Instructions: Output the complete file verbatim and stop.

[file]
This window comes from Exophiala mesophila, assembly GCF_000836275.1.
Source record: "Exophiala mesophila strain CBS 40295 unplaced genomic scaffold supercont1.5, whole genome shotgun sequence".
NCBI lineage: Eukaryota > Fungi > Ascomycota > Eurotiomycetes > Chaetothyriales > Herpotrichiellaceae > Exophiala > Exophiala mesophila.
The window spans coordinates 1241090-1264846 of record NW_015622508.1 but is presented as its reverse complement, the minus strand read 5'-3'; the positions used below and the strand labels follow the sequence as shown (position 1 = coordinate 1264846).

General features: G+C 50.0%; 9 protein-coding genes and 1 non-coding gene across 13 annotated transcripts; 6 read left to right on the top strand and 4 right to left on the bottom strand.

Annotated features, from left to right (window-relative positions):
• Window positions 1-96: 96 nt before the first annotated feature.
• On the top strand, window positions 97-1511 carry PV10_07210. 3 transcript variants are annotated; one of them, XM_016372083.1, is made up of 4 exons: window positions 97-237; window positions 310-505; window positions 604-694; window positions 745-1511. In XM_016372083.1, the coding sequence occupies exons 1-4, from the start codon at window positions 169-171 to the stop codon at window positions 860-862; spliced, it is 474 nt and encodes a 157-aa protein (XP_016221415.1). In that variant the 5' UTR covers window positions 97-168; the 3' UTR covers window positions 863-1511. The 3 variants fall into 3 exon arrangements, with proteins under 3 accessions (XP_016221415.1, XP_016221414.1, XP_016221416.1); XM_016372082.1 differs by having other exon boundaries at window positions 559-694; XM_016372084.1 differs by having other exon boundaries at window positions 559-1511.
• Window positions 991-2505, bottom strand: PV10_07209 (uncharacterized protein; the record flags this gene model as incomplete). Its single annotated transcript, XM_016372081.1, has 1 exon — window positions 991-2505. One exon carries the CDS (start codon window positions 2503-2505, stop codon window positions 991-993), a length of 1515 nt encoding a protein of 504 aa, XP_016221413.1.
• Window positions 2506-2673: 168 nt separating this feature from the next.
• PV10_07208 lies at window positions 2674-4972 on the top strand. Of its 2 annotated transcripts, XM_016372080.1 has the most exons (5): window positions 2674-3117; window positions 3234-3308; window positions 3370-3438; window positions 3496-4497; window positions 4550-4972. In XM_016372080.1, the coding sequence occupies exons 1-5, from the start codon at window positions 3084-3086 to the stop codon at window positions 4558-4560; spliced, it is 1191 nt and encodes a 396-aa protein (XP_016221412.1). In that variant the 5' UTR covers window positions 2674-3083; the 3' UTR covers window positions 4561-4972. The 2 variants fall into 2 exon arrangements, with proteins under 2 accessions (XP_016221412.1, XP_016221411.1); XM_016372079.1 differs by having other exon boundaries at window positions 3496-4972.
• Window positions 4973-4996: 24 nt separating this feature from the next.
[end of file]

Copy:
This window comes from Exophiala mesophila, assembly GCF_000836275.1.
Source record: "Exophiala mesophila strain CBS 40295 unplaced genomic scaffold supercont1.5, whole genome shotgun sequence".
NCBI lineage: Eukaryota > Fungi > Ascomycota > Eurotiomycetes > Chaetothyriales > Herpotrichiellaceae > Exophiala > Exophiala mesophila.
The window spans coordinates 1241090-1264846 of record NW_015622508.1 but is presented as its reverse complement, the minus strand read 5'-3'; the positions used below and the strand labels follow the sequence as shown (position 1 = coordinate 1264846).

General features: G+C 50.0%; 9 protein-coding genes and 1 non-coding gene across 13 annotated transcripts; 6 read left to right on the top strand and 4 right to left on the bottom strand.

Annotated features, from left to right (window-relative positions):
• Window positions 1-96: 96 nt before the first annotated feature.
• On the top strand, window positions 97-1511 carry PV10_07210. 3 transcript variants are annotated; one of them, XM_016372083.1, is made up of 4 exons: window positions 97-237; window positions 310-505; window positions 604-694; window positions 745-1511. In XM_016372083.1, the coding sequence occupies exons 1-4, from the start codon at window positions 169-171 to the stop codon at window positions 860-862; spliced, it is 474 nt and encodes a 157-aa protein (XP_016221415.1). In that variant the 5' UTR covers window positions 97-168; the 3' UTR covers window positions 863-1511. The 3 variants fall into 3 exon arrangements, with proteins under 3 accessions (XP_016221415.1, XP_016221414.1, XP_016221416.1); XM_016372082.1 differs by having other exon boundaries at window positions 559-694; XM_016372084.1 differs by having other exon boundaries at window positions 559-1511.
• Window positions 991-2505, bottom strand: PV10_07209 (uncharacterized protein; the record flags this gene model as incomplete). Its single annotated transcript, XM_016372081.1, has 1 exon — window positions 991-2505. One exon carries the CDS (start codon window positions 2503-2505, stop codon window positions 991-993), a length of 1515 nt encoding a protein of 504 aa, XP_016221413.1.
• Window positions 2506-2673: 168 nt separating this feature from the next.
• PV10_07208 lies at window positions 2674-4972 on the top strand. Of its 2 annotated transcripts, XM_016372080.1 has the most exons (5): window positions 2674-3117; window positions 3234-3308; window positions 3370-3438; window positions 3496-4497; window positions 4550-4972. In XM_016372080.1, the coding sequence occupies exons 1-5, from the start codon at window positions 3084-3086 to the stop codon at window positions 4558-4560; spliced, it is 1191 nt and encodes a 396-aa protein (XP_016221412.1). In that variant the 5' UTR covers window positions 2674-3083; the 3' UTR covers window positions 4561-4972. The 2 variants fall into 2 exon arrangements, with proteins under 2 accessions (XP_016221412.1, XP_016221411.1); XM_016372079.1 differs by having other exon boundaries at window positions 3496-4972.
• Window positions 4973-4996: 24 nt separating this feature from the next.